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When I saw candles in a pick-and-pick sample in July 2021, an idea arrived fully formed. I would weave a candle for every person who died of pancreatic cancer in 2020, one of them would be for my husband. Finally, here was something practical that I could do to honour his memory. But could I really do it? I was a working single mum with nursery-aged children, and this was my first attempt at pick and pick. Why would I imagine I could weave such a tapestry?

I had joined an online tapestry weaving course in August 2020. Having cared for my young family through my husband’s illness, his death and the first Covid lockdown, I desperately needed something that was just for me. Most days I wove for 20 minutes. Many days exhaustion won out and I slept instead. I found the weaving soothing. There was joy in seeing my tapestry grow. After a year I had woven a sampler and a few postcard-size tapestries. I knew I wanted to keep weaving. But taking on such a large project seemed crazy. Life already felt like a lot, would this be too much? Would it overwhelm me with grief to weave about my loss?

I wove a small sample. Then a slightly larger one. In December 2021 the cause of death data for 2020 became available and I learned I would need to weave 9,973 candles. I wove another sample. I decided wool was too fuzzy and tried cotton. I started to research how to build a large pipe loom. I wove another sample. In August 2022 I bought the pipe I needed to build a loom. I ordered the yarn. I was committed. I wouldn’t have the loom built and warped until January. Every step in the process took an age, but incremental progress eventually gets results, and I was in this for the long haul. I wove what I could when I could. I tried not to think about how far there was to go. By March I had woven just 1000 candles. I was also feeling increasingly drained. The events of the last three years had taken their toll.

I was signed off work and weaving became lifeline. We know making things with our hands is good for our mental health, but the reasons why are less clear. For me, the weaving gave a sense of purpose. I was focused enough to prevent unhealthy rumination, but not more than my tired brain could manage. I felt a sense of accomplishment that grew with each new row of candles. When life felt impossibly hard, this at least I could do. There were times when I just sat and cried: when the sheer number of candles and what that meant hit home, when I wove my husband’s candle. These tears felt right. Grief is so hard, but it is an expression of love. The weaving gave me space to sit with my grief and a way to express the scale of my loss.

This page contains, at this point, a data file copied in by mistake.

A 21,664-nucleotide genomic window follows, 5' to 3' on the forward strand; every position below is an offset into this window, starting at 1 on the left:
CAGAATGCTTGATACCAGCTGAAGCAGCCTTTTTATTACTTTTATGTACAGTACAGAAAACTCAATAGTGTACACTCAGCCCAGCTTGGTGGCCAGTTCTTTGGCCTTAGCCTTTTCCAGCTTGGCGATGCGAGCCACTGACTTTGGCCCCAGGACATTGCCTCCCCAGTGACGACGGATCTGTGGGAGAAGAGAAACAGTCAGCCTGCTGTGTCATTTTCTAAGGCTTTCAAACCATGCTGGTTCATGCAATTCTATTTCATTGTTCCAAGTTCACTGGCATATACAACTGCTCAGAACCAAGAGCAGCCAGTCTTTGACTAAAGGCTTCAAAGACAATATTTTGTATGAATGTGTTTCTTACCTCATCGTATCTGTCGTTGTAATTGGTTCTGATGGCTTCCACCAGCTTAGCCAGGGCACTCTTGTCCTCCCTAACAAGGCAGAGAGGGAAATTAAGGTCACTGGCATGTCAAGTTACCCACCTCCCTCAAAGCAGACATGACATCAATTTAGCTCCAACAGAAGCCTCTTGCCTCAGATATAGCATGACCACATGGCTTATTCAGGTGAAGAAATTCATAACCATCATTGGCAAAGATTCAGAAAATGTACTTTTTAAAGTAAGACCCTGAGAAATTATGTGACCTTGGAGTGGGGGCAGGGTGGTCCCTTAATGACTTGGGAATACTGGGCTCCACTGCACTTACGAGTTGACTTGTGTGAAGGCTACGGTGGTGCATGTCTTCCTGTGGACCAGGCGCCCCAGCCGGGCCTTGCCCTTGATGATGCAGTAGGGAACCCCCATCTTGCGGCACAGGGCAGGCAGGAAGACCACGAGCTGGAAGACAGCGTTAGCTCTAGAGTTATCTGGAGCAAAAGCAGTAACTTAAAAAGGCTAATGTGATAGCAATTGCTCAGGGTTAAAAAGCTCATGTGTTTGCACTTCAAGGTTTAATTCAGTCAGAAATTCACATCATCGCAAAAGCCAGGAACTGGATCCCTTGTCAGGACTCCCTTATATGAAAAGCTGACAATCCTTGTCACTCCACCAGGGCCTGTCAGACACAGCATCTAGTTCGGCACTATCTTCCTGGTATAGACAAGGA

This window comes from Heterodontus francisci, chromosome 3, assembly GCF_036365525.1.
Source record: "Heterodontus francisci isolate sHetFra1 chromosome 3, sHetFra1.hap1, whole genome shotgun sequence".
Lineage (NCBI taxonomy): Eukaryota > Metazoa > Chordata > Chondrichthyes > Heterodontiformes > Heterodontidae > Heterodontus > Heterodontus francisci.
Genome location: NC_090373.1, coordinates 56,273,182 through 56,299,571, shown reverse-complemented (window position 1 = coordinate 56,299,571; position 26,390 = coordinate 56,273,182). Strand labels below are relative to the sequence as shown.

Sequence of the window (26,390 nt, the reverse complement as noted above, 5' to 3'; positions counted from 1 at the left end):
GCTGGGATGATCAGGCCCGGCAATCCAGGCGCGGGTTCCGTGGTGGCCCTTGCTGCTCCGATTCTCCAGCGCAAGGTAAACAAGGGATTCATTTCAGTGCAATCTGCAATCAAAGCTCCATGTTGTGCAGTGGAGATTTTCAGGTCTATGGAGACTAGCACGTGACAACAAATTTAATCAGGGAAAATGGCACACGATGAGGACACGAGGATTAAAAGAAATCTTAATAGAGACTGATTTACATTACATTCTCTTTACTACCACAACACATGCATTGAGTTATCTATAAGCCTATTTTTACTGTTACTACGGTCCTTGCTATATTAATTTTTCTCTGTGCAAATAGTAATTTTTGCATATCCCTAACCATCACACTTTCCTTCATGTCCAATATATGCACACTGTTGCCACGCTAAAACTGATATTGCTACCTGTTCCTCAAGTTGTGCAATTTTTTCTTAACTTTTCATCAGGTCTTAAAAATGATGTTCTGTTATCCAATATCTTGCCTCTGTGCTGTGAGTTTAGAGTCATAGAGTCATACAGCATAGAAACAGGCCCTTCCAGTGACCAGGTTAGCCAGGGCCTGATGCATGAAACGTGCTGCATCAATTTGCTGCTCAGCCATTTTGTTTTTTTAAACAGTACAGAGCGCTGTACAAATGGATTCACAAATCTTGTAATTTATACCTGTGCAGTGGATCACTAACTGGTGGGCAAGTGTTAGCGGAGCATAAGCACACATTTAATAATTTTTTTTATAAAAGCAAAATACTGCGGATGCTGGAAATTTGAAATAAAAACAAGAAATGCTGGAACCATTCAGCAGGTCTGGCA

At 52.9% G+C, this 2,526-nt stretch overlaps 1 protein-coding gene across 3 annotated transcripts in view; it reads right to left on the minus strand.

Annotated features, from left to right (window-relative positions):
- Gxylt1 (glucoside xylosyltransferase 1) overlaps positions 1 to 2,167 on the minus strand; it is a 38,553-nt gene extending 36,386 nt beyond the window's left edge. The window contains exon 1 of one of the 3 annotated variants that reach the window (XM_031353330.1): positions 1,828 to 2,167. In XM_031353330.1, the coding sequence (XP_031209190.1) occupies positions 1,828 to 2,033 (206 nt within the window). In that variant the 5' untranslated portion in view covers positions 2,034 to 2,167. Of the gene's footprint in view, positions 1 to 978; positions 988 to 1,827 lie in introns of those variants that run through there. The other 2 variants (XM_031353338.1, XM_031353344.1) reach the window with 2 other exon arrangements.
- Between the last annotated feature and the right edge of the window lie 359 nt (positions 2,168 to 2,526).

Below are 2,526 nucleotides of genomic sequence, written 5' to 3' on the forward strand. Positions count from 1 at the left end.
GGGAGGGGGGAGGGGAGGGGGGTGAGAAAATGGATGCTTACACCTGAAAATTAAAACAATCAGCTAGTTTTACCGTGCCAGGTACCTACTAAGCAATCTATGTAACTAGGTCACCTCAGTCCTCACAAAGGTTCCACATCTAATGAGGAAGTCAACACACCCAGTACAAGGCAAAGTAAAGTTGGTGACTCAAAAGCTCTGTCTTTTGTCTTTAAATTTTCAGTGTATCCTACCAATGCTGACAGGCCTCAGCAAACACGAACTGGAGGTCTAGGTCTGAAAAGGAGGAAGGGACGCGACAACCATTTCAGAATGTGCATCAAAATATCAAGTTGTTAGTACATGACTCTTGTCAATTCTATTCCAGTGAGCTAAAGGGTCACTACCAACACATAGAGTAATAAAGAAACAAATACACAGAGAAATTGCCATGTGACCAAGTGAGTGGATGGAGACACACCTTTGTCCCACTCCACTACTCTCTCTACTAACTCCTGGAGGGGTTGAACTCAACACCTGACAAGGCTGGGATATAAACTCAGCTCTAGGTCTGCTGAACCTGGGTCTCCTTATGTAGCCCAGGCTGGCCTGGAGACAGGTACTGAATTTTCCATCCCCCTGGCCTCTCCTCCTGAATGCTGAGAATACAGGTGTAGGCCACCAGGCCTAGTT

I finished weaving in August 2023. I had no idea what to do next. I cut the tapestry off the loom and put it in a drawer. Had I not found The Weaving Rooms, Darlington, earlier that summer, it might still be in that drawer. Eventually, I took it to The Weaving Rooms and with the generous advice of Jane Riley and Becky Sunter, and the encouragement of the other members of the tapestry group, I started the finishing process. A few months later it was ready to hang. Jane’s gentle questioning about my plans for the tapestry got me thinking. I had hoped to use the project to raise awareness of pancreatic cancer. This cancer is so deadly because the symptoms are vague, and diagnosis often comes too late. Wider knowledge of the symptoms could drive lifesaving early diagnosis (if you have persistent “tummy troubles’, pain in your stomach or lower back, please ask your doctor “could it be pancreatic cancer?” You can find out more at ). I had posted about the project on Instagram (@openshedweaving) but couldn’t reach many people that way. I applied to Heallreaf 5. I had no real hope that I would be successful, it was just important that I had tried. I was stunned to have the tapestry selected and I’m so grateful to be granted such a platform.

Weaving the Candles tapestry has taught me so much. It has shown me how much can be achieved by simply following one step with the next. It has brought me into a wonderfully supportive community. It has given me hope. Perhaps there is a way to build a life around my loss, one tapestry at a time.

The photo above shows Rebecca, at her loom, with 'Candles' in progress.

Do post your responses to Rebecca's blog - have you had a similar experience? Did you find that weaving a tapestry has helped you deal with, or come to terms with, a significant event in your life?  How does the weaving process affect you on a day-to-day basis? Do you find it calming or therapeutic or does it present stresses that are difficult to manage?


Terri Bryson, 1st May 2024
Your story touches many hearts. What a beautiful remembrance! An excellent reminder of the importance of art whether we understand why or not. Thank you for sharing in a way that will likely help many people.

Sally Reckert, 30th Apr 2024
It’s humbling to read your words Rebecca, I only hope that I remember them should my husband die before me.

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